International Women’s Day On March 8th, AusAID and Australia Awards joined together to present a full day program entitled ‘Connecting Girls, Inspiring Futures’ at the Taman Ismail Marzuki Theater complex in Jakarta. Activities included a forum where Australia Awards alumni met together to listen to keynote speakers talking about building the capacity of, and overcoming the challenges faced by women as they take up their roles in the development of Indonesia. In the afternoon participants were joined by 150 female high school students to enjoy a Talk Show moderated by radio presenter Sarah Gadrie. Panellists included news anchor and Australian Development Scholarship recipient Najwa Shihab, singer and writer Dee Lestari, Suzy Hutomo, the head of Body Shop in Indonesia, and Sara Moriarty, Climate Change Counsellor from AusAID Indonesia. The interactive Talk Show was designed to create an environment where female secondary school students were encouraged to dream big. “This International Women’s Day, inspirational and successful Indonesian and Australian women will be sharing their career successes, challenges and lessons learnt with young Indonesian women about to embark on their careers,” said the Head of AusAID in Indonesia, Jacqui De Lacy. Other activities included a photography exhibition of Indonesian women involved in AusAID projects including Australia Awards and Kang Guru Indonesia.
What do all these well-known Indonesians have in common? Denny Indrayana Ikrar Nusa Bakti Chusnul Mariyah Kusmayanto Kadiman Najwa Shihab Marty Natalegawa Boediono Hermanto Dardak That’s right - they are all alumni of Australia. They all studied with a scholarship from the Australian Government. Maybe you are eligible to do the same? Applications for the latest round of Australian scholarships open on 12 March and close on 17 August, 2012.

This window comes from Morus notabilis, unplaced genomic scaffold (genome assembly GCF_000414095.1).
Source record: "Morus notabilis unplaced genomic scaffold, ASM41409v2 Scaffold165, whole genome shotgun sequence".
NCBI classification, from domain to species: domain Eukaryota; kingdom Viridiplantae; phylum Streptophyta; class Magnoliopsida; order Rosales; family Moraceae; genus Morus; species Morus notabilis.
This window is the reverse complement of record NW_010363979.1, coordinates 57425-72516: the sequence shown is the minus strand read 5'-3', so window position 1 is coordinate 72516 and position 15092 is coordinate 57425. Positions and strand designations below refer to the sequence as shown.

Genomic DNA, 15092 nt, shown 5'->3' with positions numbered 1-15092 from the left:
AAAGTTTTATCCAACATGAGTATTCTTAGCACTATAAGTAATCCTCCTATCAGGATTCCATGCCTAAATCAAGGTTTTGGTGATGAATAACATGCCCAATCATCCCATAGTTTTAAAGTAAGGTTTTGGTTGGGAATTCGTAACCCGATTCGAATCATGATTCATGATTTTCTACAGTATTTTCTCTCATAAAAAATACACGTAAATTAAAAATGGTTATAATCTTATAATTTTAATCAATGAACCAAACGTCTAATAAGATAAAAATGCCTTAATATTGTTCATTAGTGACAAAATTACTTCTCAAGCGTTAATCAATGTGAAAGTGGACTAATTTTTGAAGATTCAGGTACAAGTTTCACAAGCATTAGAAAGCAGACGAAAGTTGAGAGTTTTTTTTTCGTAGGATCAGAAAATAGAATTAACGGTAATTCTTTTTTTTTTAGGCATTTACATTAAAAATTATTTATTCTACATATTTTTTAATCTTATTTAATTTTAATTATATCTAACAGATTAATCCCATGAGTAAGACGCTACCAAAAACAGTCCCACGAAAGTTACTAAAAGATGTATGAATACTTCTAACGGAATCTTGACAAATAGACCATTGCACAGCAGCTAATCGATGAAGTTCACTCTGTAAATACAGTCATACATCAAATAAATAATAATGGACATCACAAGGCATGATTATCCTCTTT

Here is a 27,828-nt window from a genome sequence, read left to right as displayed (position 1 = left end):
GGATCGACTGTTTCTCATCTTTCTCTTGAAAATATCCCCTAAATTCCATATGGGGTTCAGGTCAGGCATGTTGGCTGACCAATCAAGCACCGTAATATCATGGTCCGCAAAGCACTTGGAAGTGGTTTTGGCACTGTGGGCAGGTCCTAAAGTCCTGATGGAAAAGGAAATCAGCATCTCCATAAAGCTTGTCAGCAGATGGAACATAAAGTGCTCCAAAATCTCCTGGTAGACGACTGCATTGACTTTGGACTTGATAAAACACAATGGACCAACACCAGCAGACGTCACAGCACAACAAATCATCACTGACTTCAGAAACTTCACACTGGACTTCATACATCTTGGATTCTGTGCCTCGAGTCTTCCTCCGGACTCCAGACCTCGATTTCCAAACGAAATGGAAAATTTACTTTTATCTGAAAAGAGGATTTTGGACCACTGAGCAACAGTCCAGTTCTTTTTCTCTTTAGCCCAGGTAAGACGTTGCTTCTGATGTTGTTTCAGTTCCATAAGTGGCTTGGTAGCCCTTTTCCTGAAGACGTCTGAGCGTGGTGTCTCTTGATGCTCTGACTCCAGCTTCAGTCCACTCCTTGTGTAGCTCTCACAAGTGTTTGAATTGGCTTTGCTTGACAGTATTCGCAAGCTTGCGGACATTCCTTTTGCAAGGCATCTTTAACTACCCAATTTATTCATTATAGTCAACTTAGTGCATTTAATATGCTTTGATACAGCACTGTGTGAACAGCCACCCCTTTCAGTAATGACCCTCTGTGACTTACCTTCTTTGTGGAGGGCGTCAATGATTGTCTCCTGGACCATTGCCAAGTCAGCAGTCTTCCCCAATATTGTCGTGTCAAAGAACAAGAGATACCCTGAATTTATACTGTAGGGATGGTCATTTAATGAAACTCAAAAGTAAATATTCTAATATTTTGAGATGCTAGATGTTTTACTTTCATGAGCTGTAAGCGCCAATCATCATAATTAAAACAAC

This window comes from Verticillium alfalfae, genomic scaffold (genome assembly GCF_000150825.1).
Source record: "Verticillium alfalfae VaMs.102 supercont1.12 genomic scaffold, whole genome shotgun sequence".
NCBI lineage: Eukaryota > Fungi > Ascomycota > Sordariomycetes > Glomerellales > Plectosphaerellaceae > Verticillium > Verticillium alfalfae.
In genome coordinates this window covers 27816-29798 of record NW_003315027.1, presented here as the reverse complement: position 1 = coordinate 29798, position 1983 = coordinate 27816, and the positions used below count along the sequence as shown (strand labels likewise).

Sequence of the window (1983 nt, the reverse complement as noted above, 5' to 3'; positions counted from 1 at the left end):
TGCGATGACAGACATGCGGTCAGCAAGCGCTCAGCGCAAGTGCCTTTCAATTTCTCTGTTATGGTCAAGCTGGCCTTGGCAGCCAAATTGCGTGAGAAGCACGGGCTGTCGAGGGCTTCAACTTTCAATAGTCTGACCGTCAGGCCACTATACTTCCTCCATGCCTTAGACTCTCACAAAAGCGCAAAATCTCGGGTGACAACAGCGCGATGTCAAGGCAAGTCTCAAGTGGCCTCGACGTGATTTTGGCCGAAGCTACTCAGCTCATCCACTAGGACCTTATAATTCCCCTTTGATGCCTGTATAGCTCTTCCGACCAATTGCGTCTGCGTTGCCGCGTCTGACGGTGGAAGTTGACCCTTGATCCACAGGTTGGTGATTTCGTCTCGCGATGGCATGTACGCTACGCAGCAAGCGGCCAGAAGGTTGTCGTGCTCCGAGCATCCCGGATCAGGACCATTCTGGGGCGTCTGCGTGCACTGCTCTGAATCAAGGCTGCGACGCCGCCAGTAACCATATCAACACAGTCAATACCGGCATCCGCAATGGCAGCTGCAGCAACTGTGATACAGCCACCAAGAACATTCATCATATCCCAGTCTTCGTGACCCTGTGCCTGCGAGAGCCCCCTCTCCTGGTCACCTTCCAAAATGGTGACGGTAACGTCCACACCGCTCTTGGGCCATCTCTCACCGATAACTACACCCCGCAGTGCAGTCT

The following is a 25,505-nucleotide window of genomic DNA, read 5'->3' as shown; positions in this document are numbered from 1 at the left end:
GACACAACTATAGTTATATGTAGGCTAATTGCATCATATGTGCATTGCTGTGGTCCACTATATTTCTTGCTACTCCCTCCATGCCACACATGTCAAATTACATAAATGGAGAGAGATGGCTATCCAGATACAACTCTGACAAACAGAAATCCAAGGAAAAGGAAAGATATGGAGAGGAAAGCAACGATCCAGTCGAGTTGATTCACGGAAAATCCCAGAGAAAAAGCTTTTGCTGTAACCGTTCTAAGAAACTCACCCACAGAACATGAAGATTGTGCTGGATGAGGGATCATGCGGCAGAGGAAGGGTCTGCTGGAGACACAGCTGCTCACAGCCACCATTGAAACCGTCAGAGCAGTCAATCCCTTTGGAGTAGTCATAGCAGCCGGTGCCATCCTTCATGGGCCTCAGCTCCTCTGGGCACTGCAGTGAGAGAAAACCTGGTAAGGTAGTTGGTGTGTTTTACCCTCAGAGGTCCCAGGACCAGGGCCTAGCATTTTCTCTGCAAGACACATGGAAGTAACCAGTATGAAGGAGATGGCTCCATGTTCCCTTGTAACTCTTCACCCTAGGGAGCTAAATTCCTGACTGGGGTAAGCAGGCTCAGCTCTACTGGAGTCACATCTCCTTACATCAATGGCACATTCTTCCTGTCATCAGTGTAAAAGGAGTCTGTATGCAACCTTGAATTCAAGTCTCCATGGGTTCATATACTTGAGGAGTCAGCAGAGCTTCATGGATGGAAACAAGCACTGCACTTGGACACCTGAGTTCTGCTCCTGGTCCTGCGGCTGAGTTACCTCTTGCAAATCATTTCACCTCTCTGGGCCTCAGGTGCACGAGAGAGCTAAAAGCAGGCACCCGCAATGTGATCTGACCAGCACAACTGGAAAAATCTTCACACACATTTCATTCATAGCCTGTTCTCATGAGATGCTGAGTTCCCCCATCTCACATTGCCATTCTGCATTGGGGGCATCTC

Teachers, have you ever wished you could improve your English classroom or the way you teach? Be sure to listen to KGI radio, Series 7700 beginning in mid April for ‘Sue’s Tips for Effective Teaching in the Classroom.’ Listen to Sue Rodger presenting her special tips on preparing yourself before the term begins, what to include when planning your lessons (see examples below) and ways to motivate your students. There are more suggestions for you about using textbooks, why it is so important to review and revise both grammar and vocabulary, and also hints to improve your classroom management skills. Try them ALL and why not write to Kang Guru with a tip that you would like to share with other teachers - firstname.lastname@example.org
Planning Lessons �
Planning is essential – not just individual plans or short term plans but long term plans too. There are many reasons for this, including achieving aims, good timing, covering all skills, giving a variety of tasks and activities, reviewing and giving preparation for exams.
Timing is an important aspect so you are not rushing either at the end of individual lessons to complete your daily lesson plan but also in the long term so that all topics have been covered adequately by the end of the term before the exam. Don’t forget to leave enough time for review.
As you are planning, check that you are
Try to make the topics as interesting as
covering all the skills equally and not having
possible - include the students in some
too many lessons where perhaps writing
aspects of planning the lessons sometimes.
or reading is the main skill.
As you plan you can also check that a variety of activities are presented. If you always give students the same type of task they will get bored and you are not giving them the opportunity to stretch themselves.
Include a mixture of activities where students work alone, work in pairs and work in groups. Students need time to work alone sometimes to test themselves. Working in pairs helps students with self-correction and take some responsibility for their own learning. Group work gives students time to explore topics together and talk with confidence.
Include games, songs and quizzes from time to time. Make them a reward or treat rather than in every lesson.